The Sixth Circuit’s opinion in Babb v. Maryville Anesthesiologists P.C. draws attention to the troubling and pervasive trend of misapplying the summary judgment standard under Rule 56 of the Federal Rules of Civil Procedure to plaintiffs in employment discrimination cases.
Babb, an anesthesiology nurse, filed a lawsuit claiming that her former employer, Maryville Anesthesiologists, P.C. violated the Americans with Disabilities Act’s (“ADA”) “regarded as” provision when it terminated her employment based on its erroneous belief that she was visually disabled, while, in fact, she was not visually disabled.  Maryville claimed that it fired Babb for a legitimate, nondiscriminatory reason, relying on two alleged “clinical errors.” Maryville moved for summary judgment. The federal district court in the Eastern District of Tennessee entered an order excluding the plaintiff’s expert witness report that opined the “clinical errors” alleged by the employer did not violate the standard of care for a Certified Registered Nurse Anesthetist (“CRNA”) and granted summary judgment in favor of the employer on plaintiff’s claim for employment discrimination under the ADA. Relying on the “honest belief doctrine”, the district court found that no genuine issues of material fact existed as to whether the employer acted pretextually. Babb appealed the district court’s decision. The Sixth Circuit reversed the district court’s grant of summary judgment because the district court “overlooked too many genuine factual issues” and also “improperly excluded expert testimony favorable to Babb.”
The Sixth Circuit’s analysis of the standard for summary judgment motions in employment discrimination cases is instructive. At the outset, the court states that under Rule 56(a), summary adjudication is proper when “the movant shows there is no genuine dispute as to any material fact.” Notably, it cautions that courts are precluded from “weighing the evidence and determin[ing] the truth of the matter” and that their inquiry is limited to whether the evidence demonstrates that genuine disputes of material fact exist or “is so one-sided” that a reasonable juror could not possibly find in favor of the opposing party.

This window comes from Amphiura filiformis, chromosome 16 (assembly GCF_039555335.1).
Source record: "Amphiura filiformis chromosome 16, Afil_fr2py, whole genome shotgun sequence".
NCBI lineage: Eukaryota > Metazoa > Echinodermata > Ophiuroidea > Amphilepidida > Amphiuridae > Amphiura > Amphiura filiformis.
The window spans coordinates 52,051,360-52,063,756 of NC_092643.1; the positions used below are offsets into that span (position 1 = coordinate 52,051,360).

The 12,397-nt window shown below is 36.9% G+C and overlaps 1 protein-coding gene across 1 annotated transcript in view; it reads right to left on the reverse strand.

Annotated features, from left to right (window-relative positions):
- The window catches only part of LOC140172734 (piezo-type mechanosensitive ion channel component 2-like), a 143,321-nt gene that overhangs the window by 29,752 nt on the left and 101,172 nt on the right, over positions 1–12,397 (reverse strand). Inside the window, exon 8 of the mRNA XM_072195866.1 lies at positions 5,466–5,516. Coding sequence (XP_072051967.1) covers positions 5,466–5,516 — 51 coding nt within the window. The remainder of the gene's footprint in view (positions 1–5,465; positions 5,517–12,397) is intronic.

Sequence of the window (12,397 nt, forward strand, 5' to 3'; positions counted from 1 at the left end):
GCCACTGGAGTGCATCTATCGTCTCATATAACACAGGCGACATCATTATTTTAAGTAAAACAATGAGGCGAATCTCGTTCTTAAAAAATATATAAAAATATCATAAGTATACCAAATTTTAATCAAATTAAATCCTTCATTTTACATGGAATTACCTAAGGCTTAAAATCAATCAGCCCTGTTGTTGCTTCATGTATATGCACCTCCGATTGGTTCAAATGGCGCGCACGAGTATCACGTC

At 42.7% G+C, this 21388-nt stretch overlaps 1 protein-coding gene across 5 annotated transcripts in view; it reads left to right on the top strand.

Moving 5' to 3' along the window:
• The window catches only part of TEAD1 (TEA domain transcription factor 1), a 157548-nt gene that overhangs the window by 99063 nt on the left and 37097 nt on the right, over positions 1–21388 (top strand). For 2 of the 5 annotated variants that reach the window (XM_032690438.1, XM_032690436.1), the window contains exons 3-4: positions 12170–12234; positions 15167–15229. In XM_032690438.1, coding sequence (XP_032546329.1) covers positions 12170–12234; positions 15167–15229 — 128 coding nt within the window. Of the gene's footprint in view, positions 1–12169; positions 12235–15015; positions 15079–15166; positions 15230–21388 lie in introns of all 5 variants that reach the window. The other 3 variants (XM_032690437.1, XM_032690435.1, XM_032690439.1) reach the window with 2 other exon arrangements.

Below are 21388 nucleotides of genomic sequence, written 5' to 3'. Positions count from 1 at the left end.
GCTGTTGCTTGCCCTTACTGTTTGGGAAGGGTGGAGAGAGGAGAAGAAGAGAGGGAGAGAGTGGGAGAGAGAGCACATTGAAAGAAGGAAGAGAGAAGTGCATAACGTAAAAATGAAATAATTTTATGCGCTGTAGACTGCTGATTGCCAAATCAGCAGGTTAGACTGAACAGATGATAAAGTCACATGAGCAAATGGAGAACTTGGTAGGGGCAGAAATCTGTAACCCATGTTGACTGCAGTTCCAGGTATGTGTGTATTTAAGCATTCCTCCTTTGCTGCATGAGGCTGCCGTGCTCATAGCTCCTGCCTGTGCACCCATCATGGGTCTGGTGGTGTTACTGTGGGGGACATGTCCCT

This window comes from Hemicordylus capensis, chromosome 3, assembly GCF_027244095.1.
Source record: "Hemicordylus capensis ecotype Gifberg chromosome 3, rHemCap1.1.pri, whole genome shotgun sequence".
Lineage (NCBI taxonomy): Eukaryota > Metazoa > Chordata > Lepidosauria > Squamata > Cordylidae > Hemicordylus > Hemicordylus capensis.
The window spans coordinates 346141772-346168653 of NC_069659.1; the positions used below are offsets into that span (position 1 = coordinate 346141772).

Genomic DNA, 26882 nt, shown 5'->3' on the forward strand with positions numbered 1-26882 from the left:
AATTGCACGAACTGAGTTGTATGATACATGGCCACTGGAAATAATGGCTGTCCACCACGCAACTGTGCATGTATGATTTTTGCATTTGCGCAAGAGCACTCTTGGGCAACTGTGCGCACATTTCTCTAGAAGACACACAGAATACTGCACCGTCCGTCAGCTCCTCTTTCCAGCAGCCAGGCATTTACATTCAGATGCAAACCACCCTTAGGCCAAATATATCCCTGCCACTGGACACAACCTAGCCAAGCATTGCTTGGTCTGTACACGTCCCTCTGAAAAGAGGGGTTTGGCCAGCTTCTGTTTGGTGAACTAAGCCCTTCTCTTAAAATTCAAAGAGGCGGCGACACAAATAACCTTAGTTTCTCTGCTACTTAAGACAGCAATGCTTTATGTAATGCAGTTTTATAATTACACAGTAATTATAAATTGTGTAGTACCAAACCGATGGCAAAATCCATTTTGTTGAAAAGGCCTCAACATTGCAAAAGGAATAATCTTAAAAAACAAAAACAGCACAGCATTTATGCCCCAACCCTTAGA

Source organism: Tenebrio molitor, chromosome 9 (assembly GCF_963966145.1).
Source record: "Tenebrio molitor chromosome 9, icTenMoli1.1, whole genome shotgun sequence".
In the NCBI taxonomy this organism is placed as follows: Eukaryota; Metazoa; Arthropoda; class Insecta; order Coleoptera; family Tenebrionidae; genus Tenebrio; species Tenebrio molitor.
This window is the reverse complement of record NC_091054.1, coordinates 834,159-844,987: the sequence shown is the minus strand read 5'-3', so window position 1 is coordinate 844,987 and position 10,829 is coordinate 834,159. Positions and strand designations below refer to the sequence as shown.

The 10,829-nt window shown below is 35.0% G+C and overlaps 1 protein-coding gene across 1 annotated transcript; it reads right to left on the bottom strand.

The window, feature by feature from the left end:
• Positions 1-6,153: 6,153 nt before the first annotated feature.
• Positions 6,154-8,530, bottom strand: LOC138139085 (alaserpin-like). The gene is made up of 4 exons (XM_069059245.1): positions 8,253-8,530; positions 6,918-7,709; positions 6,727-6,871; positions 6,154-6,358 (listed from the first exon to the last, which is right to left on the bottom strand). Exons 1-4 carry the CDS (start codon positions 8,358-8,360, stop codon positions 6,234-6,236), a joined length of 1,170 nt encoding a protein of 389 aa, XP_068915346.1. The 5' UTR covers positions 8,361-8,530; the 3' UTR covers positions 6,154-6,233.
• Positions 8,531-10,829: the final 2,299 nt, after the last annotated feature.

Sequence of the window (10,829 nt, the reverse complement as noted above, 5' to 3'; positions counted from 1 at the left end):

An employee claiming a violation of the ADA’s “regarded as” provision must show that (1) the employer “regarded” them as disabled; and (2) the employer discharged them because of this belief (in other words, they would not have been terminated “but for” the employer’s perception that they were disabled). To survive a motion for summary judgment, the employee must show, through direct or circumstantial evidence, that genuine issues of material fact exist as to each element. Circumstantial evidence of discrimination is viewed through the familiar lens of McDonnell Douglas. While McDonnell Douglas provides a burden-shifting framework for establishing a prima facie case of discrimination, plaintiffs opposing summary judgment do not bear the same burden of proof imposed on the movant. The Sixth Circuit’s opinion explains the interaction of the McDonnell Douglas framework and the Rule 56 summary judgment, urging that “we must always keep in mind that, at summary judgment, the employee “need not prove that the [employer’s] proferred rationale is pretextual, as that would be enough proof for summary judgment in favor of the [employee].” Thus, to show pretext sufficient to defeat the defendant’s motion for summary judgment, the employee “must prove only enough to create a genuine issue as to whether the rationale is pretexual.”
On appeal, Babb argued that material factual disputes existed as to whether the “clinical errors” claimed by Maryville were merely pretext and that real reason behind her termination was the employer’s erroneous belief that Babb was disabled. In determining that genuine factual disputes existed on this issue, the Court relied on the plaintiff’s expert report opining that plaintiff’s actions were reasonable, and therefore, tended to show that discrimination was the true reason that Maryville fired the plaintiff. The Court further reasoned that the expert report showed that the employer’s claim of “honest belief” was questionable because Maryville “failed to make a reasonably informed and considered decision” before terminating Babb. Moreover, the Court found a “glaring factual dispute” regarding the employer’s real reason for firing Babb based on an email written a few hours after Babb’s termination and at the direction of a decision maker that basically said Maryville fired Babb because it believed she had a visual disability. The Court viewed this email within the context of other evidence, including a meeting held the same day during which the doctors decided to terminate plaintiff after discussing both plaintiff’s vision and the “clinical errors” and evaluation comments about her visual impairment. After evaluating the evidence, the Court commented that “[i]f this kind of smoking gun evidence cannot get an employment discrimination plaintiff past summary judgment on the question of pretext, it is hard to imagine what could.”